Or pompon, whichever you prefer. It’s been a crazy crafting month here, but in case you have last minute items that need pompoms, I have to share this new technique: steam them!
I taught a PomPom Popup at the Yarnery last week. I didn’t think anyone would come. It was cold. It was snowing. It was Saturday morning. It was a one-hour class on pompoms and tassels. Plus, everyone knows how to make pompoms and tassels, right? Well 16 people showed up. Everyone had made pompoms and tassels, but everyone felt theirs were weak, lackluster, missing the oomph that is the very nature of a pompom. My two top tips: Use LOTS of yarn. Much more than you think. And use one of these gadgets:
I am not typically a buyer of gadgets, and I’ve made many successful pompoms with the good old cardboard circles, but these babies are fast.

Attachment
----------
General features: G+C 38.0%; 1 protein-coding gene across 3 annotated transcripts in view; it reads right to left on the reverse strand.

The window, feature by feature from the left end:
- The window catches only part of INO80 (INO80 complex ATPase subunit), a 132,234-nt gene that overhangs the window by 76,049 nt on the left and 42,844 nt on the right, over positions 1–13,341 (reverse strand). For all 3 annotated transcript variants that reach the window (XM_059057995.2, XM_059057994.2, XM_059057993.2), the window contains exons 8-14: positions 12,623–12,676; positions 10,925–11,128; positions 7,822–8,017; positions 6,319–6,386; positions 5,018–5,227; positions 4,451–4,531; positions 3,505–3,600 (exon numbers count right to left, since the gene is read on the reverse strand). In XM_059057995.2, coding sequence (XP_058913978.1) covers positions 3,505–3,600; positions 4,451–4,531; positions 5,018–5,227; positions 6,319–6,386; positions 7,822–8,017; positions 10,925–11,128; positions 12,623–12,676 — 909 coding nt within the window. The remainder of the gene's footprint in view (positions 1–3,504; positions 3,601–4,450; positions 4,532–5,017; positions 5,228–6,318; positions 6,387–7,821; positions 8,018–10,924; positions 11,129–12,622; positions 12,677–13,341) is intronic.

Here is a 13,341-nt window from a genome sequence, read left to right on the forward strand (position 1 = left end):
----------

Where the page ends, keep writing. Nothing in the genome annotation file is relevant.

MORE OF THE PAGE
The real top tip, though came from a student, who clearly had no business being in the class. She told us she learned to steam them in Campfire Girls. Good idea. Let’s try it out. I ran downstairs and borrowed the electric kettle from the kitchen. I had a few forks for showing folks how to make tiny pom poms on a fork, (which we never did) so we stuck a fork in it and it was done!
Happy students with their pompoms:
Here is the brief photo tutorial I make at dark o’clock to show you how it works.
Pompom in Lamb’s Pride Bulky*, almost ready for a Christmas gift, but untrimmed. Notice that it is stuck on a fork being held over a pot of boiling water.
Lightly steamed and gently fluffed:
Trimmed and ready for the hat:
So happy pompoms to all, and to all a good night!
*I’d be careful with steaming acrylic or blend yarn. I’ll have to try it out and let you know.